Meal kit trend an opportunity for produce growers, entrepreneurs
|calgaryherald.com 20 Aug 2018 at 11:10|
“I can’t imagine ever ordering one,” de Jonge said with a laugh. “I live on a farm and we’re surrounded by vegetables.”
Still, the Lethbridge-area farmer — owner of Broxburn Vegetables, which produces a wide range of greenhouse and field produce — recognizes a trend when he sees one. Like many small to mid-sized food producers in Alberta, de Jonge views the explosion in popularity of meal kits — subscriber services that deliver pre-chopped, pre-measured meal ingredients along with recipes straight to the customer’s door — as an opportunity.
“I think if you’re in the city and you have a busy life or you’re not so mobile, these things could be really convenient,” de Jonge said. “And people want to know how their food was grown and how it was handled. If you order a meal prep kit from a company, and you trust how they do their business, you feel better.”
Recently, Broxburn Vegetables has become a supplier for Rooted Meal Prep, a Calgary-based vegetarian and vegan meal delivery service. Broxburn veggies are delivered to Rooted’s customers along with recipes for entrees such as stuffed peppers, lentil bolognese and ginger chickpea stir-fry.
Rooted founder Sheena Rozak, who said her company has delivered meals to 750 subscribers in the past year, said she launched her business in part because she believed in eating local. A trained chef, Rozak wanted to get away from the restaurant industry’s reliance on large, anonymous wholesalers and deal directly with small producers.
“With meal kits, it’s not like a restaurant where you’re buying food and then hoping it sells,” she said. “You have a certain number of subscribers who have bought the meals in advance, so then you can work with local farmers better.”
Rooted isn’t the only company looking for high-quality produce to fill boxes for meal kit subscribers. The meal kit industry is now estimated to be worth about $200 million in Canada, with brands such as Chef’s Plate, Yummy Dishes and Miss Fresh all available for delivery in Calgary.
Some of these companies are larger than others, but most boast that their boxes are filled with fresh, local ingredients.
“We have an unwavering commitment to maintain long-term partnerships with local producers, with the goal of encouraging our economy,” Montreal-based Goodfood says on its website. The company launched a new production and distribution facility in Calgary in May to serve clients across the Prairies and into British Columbia.
“We’ve been overwhelmed by the demand, which is really exciting,” said Goodfood’s vice-president for Western Canada, Mo Awada. “It seems like Calgarians, and Albertans in general, really love the idea of a meal kit.”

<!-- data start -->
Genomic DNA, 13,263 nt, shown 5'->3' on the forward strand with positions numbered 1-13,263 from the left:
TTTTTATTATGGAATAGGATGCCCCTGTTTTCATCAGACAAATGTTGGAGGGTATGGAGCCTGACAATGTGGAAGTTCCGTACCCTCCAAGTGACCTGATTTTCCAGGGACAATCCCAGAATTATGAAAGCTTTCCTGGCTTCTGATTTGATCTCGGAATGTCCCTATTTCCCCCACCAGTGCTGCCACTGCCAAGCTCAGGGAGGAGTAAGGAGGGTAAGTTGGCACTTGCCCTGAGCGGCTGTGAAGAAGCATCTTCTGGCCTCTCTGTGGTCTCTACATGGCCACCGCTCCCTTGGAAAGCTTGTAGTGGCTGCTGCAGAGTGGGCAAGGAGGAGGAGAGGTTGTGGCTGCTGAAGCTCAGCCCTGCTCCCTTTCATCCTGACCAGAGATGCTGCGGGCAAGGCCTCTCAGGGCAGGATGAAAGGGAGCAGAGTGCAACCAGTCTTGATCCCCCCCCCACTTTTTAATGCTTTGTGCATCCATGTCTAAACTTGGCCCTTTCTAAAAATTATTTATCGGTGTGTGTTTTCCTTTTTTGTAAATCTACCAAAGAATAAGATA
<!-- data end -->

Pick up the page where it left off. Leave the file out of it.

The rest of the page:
HelloFresh, an international publicly traded meal kit company based in Germany that launched in Canada in 2016, has a distribution centre in Edmonton. Conal Gould, HelloFresh Canada’s head of procurement, said the company packs its boxes with things such as peppers from Medicine Hat-based Red Hat Co-op and Airdrie’s Highline Mushrooms.
“Our goal is to shorten the supply chain from producer to customer as much as possible,” Gould said. “That would mean for Calgarians and people in southern Alberta, the majority of their ingredients are coming from suppliers based in Alberta.”
Gould said HelloFresh offers its suppliers a direct link to the consumer without having to first go through a wholesaler and then a supermarket. He said some suppliers the company uses may only have a small, local retail presence — but the distribution of the meal delivery boxes gives them a broader geographical reach.
“Some of these companies tell us they get emails from consumers asking where they can buy more of their product,” Gould said. “I think it’s really cool to be able to offer that scale and reach to suppliers that don’t necessarily have the distribution themselves.”
Spolumbo’s Fine Foods & Deli and Byblos Bakery are two Calgary-based food producers currently on HelloFresh’s supplier list. Remo Trotta, sales and marketing manager for Spolumbo’s, said he believes the rise of the meal kit delivery model is opening doors for smaller food producers.
“The fact you don’t necessarily need to have a brand name and a relationship with a large, head-office conglomerate in order to provide a product that a delivery company is willing to deal with? That absolutely creates some opportunity for smaller producers,” Trotta said.
George Daklala, owner of Byblos Bakery, said he has been working with HelloFresh for about a year and is pleased he recognized the meal kit trend as early as he did.
“It’s a good opportunity,” Daklala said. “There’s a lot of people (suppliers) who have seen the opportunity and are trying to connect with them (HelloFresh) or someone else.”
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